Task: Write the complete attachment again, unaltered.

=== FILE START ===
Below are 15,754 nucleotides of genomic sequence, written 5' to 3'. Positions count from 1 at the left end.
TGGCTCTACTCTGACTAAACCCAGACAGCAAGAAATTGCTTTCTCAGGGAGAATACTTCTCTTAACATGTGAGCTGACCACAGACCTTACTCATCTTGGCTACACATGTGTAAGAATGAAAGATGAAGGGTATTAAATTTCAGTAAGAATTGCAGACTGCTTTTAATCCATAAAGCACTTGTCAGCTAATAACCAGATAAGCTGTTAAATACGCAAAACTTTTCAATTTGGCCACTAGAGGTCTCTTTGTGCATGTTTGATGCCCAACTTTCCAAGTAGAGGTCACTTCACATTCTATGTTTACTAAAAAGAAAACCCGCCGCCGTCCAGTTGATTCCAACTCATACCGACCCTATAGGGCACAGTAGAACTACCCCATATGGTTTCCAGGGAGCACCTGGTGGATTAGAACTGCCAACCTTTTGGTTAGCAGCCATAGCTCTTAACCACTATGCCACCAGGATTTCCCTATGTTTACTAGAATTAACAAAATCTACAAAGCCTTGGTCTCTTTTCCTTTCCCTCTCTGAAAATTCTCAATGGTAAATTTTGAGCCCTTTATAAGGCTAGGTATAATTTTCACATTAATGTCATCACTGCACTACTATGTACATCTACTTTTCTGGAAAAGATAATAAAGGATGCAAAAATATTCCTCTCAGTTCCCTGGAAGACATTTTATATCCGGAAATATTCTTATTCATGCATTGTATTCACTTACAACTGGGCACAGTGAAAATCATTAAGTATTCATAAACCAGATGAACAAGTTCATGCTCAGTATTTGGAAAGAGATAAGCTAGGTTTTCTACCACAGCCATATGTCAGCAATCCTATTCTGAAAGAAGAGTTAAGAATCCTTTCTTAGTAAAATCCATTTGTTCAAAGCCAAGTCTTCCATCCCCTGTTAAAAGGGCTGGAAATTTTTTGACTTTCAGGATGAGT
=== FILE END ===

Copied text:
Below are 15,754 nucleotides of genomic sequence, written 5' to 3'. Positions count from 1 at the left end.
TGGCTCTACTCTGACTAAACCCAGACAGCAAGAAATTGCTTTCTCAGGGAGAATACTTCTCTTAACATGTGAGCTGACCACAGACCTTACTCATCTTGGCTACACATGTGTAAGAATGAAAGATGAAGGGTATTAAATTTCAGTAAGAATTGCAGACTGCTTTTAATCCATAAAGCACTTGTCAGCTAATAACCAGATAAGCTGTTAAATACGCAAAACTTTTCAATTTGGCCACTAGAGGTCTCTTTGTGCATGTTTGATGCCCAACTTTCCAAGTAGAGGTCACTTCACATTCTATGTTTACTAAAAAGAAAACCCGCCGCCGTCCAGTTGATTCCAACTCATACCGACCCTATAGGGCACAGTAGAACTACCCCATATGGTTTCCAGGGAGCACCTGGTGGATTAGAACTGCCAACCTTTTGGTTAGCAGCCATAGCTCTTAACCACTATGCCACCAGGATTTCCCTATGTTTACTAGAATTAACAAAATCTACAAAGCCTTGGTCTCTTTTCCTTTCCCTCTCTGAAAATTCTCAATGGTAAATTTTGAGCCCTTTATAAGGCTAGGTATAATTTTCACATTAATGTCATCACTGCACTACTATGTACATCTACTTTTCTGGAAAAGATAATAAAGGATGCAAAAATATTCCTCTCAGTTCCCTGGAAGACATTTTATATCCGGAAATATTCTTATTCATGCATTGTATTCACTTACAACTGGGCACAGTGAAAATCATTAAGTATTCATAAACCAGATGAACAAGTTCATGCTCAGTATTTGGAAAGAGATAAGCTAGGTTTTCTACCACAGCCATATGTCAGCAATCCTATTCTGAAAGAAGAGTTAAGAATCCTTTCTTAGTAAAATCCATTTGTTCAAAGCCAAGTCTTCCATCCCCTGTTAAAAGGGCTGGAAATTTTTTGACTTTCAGGATGAGT